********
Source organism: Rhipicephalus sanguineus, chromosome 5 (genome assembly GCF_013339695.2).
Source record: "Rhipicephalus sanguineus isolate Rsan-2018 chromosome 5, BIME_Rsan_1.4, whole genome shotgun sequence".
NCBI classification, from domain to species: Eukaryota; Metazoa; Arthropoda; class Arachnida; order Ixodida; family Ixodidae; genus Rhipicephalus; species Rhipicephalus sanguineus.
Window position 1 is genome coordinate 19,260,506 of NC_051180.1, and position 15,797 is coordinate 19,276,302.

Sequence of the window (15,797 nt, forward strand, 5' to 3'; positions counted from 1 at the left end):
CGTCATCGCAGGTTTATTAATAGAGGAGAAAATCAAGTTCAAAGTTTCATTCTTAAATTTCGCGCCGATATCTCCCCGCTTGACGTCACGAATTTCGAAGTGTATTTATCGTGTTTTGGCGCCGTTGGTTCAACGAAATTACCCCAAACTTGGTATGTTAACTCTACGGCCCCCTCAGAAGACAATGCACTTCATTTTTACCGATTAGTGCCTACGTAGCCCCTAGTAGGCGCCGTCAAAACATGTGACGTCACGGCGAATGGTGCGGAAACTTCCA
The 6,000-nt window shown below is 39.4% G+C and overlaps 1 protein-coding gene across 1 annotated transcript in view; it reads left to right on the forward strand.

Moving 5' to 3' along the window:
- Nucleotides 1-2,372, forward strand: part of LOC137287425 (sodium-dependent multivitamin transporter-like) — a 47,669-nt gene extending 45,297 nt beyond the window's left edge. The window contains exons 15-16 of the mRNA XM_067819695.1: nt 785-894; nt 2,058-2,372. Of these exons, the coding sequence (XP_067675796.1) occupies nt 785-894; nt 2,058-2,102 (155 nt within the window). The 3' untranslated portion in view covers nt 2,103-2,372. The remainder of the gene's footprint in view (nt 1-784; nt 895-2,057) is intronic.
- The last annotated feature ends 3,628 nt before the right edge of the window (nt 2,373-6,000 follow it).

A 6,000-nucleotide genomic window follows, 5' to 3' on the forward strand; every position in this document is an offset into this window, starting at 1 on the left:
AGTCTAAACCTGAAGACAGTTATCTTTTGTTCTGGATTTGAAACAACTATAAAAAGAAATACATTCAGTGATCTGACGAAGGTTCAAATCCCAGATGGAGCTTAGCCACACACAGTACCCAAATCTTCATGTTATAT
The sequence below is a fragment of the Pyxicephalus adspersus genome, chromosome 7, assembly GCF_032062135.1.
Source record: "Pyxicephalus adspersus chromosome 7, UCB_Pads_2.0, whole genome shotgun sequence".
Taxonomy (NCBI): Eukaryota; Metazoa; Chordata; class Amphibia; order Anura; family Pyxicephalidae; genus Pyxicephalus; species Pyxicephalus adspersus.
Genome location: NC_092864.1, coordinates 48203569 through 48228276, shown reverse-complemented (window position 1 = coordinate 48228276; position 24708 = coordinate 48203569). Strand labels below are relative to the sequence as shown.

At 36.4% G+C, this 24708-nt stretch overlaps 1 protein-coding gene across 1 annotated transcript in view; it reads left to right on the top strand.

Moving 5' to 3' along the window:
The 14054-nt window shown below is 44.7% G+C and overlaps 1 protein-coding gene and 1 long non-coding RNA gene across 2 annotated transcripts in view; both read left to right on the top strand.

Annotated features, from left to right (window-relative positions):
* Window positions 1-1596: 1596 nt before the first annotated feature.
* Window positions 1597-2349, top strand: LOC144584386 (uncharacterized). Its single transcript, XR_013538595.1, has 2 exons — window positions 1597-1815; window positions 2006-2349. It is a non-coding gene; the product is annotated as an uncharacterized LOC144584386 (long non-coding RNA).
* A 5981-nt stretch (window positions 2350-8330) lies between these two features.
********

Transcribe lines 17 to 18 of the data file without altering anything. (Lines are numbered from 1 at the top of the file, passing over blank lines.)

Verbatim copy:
At 36.4% G+C, this 24708-nt stretch overlaps 1 protein-coding gene across 1 annotated transcript in view; it reads left to right on the top strand.

Moving 5' to 3' along the window: